Alliance to Save Energy Honors 2006 Stars of Energy Efficiency: Dow Chemical, Wal-Mart, Mexico-Based Trust Fund for Electric Energy Saving (FIDE),City of Syracuse, Nat'l Affordable Housing Network, and Power Integrations.

Release Date: Wednesday, September 6, 2006

Washington, D.C., September 2006 – A grassroots organization that has spearheaded affordable, energy-efficient housing design; the mayor of a major northeastern city who has been the driving force behind expansion of local and regional energy-efficiency initiatives and programs; an industrial giant that has also become a leader in energy management; the CEO of the nation’s largest retailer and largest consumer of electricity; a pioneer in semiconductor technology for energy-efficient power conversion; and a leading Mexico-based organization dedicated to energy efficiency among electricity users are the Alliance to Save Energy’s 2006 “Stars of Energy Efficiency.” The awards will be presented at the Alliance’s black-tie gala here on September 12.

“The Alliance to Save Energy is delighted to be honoring six exemplary public and private sector ‘Stars of Energy Efficiency,’” said Alliance President Kateri Callahan. “This year it’s a special pleasure to inaugurate our new International Star of Energy Efficiency Award and, for the first time, to include an international organization among our honorees,” she added.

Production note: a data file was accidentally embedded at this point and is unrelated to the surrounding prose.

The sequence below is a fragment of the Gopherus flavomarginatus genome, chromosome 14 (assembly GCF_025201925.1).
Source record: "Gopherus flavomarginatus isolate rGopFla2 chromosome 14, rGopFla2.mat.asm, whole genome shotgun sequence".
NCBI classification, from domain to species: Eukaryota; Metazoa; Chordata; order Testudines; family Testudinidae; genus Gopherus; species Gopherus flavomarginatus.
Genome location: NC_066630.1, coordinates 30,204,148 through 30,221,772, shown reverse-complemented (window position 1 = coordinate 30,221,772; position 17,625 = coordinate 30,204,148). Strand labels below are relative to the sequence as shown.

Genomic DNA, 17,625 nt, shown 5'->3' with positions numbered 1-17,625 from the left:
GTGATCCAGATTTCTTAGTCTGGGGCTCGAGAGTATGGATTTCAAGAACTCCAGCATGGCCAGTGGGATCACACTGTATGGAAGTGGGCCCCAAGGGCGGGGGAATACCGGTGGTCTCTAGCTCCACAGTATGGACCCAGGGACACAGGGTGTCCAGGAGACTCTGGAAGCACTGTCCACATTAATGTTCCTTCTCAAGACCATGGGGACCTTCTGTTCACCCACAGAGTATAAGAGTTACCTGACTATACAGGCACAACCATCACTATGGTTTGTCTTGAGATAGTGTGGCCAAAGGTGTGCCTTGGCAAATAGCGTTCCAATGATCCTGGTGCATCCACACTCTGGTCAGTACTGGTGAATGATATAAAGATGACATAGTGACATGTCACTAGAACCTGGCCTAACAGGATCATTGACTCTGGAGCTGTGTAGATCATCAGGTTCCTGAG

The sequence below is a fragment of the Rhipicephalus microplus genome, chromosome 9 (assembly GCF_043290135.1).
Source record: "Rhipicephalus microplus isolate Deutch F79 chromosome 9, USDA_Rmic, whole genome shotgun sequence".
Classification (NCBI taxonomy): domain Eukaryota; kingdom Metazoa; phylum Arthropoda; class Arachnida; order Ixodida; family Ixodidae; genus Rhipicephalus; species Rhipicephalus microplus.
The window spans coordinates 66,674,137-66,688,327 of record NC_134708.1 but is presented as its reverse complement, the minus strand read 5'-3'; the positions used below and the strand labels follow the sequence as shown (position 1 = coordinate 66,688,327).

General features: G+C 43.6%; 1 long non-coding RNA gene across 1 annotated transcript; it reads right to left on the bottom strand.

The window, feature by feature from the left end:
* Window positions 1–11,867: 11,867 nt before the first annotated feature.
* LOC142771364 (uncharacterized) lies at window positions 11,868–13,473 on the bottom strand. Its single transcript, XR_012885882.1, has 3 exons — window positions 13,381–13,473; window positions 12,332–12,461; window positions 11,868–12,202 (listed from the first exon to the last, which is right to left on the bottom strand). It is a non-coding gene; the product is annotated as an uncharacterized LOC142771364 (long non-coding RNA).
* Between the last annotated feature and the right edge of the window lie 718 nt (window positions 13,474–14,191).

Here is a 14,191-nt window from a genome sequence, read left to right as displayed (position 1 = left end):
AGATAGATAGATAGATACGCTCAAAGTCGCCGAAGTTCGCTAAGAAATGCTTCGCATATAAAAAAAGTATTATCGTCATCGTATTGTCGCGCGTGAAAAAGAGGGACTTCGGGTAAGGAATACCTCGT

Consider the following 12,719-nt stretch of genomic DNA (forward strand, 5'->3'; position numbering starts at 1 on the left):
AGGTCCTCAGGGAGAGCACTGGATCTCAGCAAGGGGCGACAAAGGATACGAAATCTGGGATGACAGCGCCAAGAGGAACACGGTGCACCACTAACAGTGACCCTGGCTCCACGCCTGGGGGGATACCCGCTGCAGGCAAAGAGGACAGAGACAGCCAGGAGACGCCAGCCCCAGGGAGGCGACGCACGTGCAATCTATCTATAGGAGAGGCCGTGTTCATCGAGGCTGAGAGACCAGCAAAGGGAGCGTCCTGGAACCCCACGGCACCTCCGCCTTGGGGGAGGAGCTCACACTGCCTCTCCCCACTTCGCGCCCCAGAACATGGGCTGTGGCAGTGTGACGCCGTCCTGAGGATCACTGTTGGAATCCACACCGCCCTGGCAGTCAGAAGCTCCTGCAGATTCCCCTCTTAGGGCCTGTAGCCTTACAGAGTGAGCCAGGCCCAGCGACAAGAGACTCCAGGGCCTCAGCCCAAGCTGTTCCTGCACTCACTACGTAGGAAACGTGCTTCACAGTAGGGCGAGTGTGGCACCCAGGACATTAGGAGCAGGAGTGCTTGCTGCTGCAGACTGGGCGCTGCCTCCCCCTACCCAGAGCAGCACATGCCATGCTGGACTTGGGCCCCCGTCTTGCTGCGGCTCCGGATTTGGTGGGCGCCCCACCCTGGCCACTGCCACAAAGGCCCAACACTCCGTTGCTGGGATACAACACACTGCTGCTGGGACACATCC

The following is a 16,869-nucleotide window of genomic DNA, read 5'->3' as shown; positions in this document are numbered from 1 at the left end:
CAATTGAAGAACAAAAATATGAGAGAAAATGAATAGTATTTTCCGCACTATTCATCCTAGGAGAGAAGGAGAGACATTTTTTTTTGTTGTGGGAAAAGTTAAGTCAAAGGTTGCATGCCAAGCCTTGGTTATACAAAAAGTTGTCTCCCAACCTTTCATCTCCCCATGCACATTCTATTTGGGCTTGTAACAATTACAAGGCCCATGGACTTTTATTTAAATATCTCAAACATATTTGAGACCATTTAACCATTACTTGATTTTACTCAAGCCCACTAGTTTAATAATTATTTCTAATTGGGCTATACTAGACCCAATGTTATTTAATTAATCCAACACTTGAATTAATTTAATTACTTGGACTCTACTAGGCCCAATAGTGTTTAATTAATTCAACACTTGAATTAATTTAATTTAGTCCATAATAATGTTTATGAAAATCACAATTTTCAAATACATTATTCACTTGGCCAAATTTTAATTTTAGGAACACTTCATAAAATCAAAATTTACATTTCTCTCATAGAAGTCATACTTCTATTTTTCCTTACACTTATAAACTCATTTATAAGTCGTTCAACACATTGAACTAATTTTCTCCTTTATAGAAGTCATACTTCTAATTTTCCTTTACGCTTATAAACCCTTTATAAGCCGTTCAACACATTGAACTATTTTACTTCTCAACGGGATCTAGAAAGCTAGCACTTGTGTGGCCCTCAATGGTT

Recipients of the prestigious Alliance awards will include:

The Dow Chemical Company for its industry leadership in energy management, focus on technical innovation, corporate commitment to energy-efficiency goals, and support of third-party education and outreach programs – all of which have led to a dramatic companywide reduction in energy intensity, as well as significant industrial and residential energy consumer savings.

In 2005, Dow exceeded an aggressive 10-year goal to improve its global energy efficiency by 20 percent, saving more than 900 trillion Btu – equivalent to meeting the needs of California electricity customers for one year. Dow is also an active participant in the U.S. Department of Energy’s “Save Energy Now” effort and has hosted and participated in several training seminars and energy-saving assessment programs throughout the country.

Wal-Mart President and CEO Lee Scott has been selected to receive the Alliance’s prestigious Chairman’s Award, bestowed by Alliance Board Chairman Sen. Mark Pryor (D-Ark.), in recognition of the retail giant’s commitment to energy efficiency, the environment, and innovative corporate policy. In 2005, Scott issued a challenge to transform the company from the largest private consumer of electricity in America to an organization that would be 100 percent supplied by renewable energy, create zero waste, and sell products that sustain the world’s natural resources and the environment.